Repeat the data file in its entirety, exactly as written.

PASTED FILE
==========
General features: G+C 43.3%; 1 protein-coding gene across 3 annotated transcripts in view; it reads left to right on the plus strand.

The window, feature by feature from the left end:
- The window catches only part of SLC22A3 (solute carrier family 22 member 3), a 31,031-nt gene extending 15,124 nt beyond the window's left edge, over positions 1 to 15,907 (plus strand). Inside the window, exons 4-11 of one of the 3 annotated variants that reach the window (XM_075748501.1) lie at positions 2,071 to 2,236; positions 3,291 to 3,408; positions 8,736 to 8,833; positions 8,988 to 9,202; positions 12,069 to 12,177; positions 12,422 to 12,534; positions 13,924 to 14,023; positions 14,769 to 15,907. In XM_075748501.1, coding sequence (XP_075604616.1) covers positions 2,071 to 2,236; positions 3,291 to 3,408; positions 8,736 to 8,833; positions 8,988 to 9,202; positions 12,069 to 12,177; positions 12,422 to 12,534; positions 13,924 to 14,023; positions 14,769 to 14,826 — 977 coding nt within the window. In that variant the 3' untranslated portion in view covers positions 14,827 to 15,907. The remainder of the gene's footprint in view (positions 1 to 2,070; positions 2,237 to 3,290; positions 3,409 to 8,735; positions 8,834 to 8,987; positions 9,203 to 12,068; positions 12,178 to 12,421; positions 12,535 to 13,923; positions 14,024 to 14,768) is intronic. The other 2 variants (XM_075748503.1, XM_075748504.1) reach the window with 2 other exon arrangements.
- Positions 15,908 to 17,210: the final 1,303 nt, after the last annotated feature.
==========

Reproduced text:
General features: G+C 43.3%; 1 protein-coding gene across 3 annotated transcripts in view; it reads left to right on the plus strand.

The window, feature by feature from the left end:
- The window catches only part of SLC22A3 (solute carrier family 22 member 3), a 31,031-nt gene extending 15,124 nt beyond the window's left edge, over positions 1 to 15,907 (plus strand). Inside the window, exons 4-11 of one of the 3 annotated variants that reach the window (XM_075748501.1) lie at positions 2,071 to 2,236; positions 3,291 to 3,408; positions 8,736 to 8,833; positions 8,988 to 9,202; positions 12,069 to 12,177; positions 12,422 to 12,534; positions 13,924 to 14,023; positions 14,769 to 15,907. In XM_075748501.1, coding sequence (XP_075604616.1) covers positions 2,071 to 2,236; positions 3,291 to 3,408; positions 8,736 to 8,833; positions 8,988 to 9,202; positions 12,069 to 12,177; positions 12,422 to 12,534; positions 13,924 to 14,023; positions 14,769 to 14,826 — 977 coding nt within the window. In that variant the 3' untranslated portion in view covers positions 14,827 to 15,907. The remainder of the gene's footprint in view (positions 1 to 2,070; positions 2,237 to 3,290; positions 3,409 to 8,735; positions 8,834 to 8,987; positions 9,203 to 12,068; positions 12,178 to 12,421; positions 12,535 to 13,923; positions 14,024 to 14,768) is intronic. The other 2 variants (XM_075748503.1, XM_075748504.1) reach the window with 2 other exon arrangements.
- Positions 15,908 to 17,210: the final 1,303 nt, after the last annotated feature.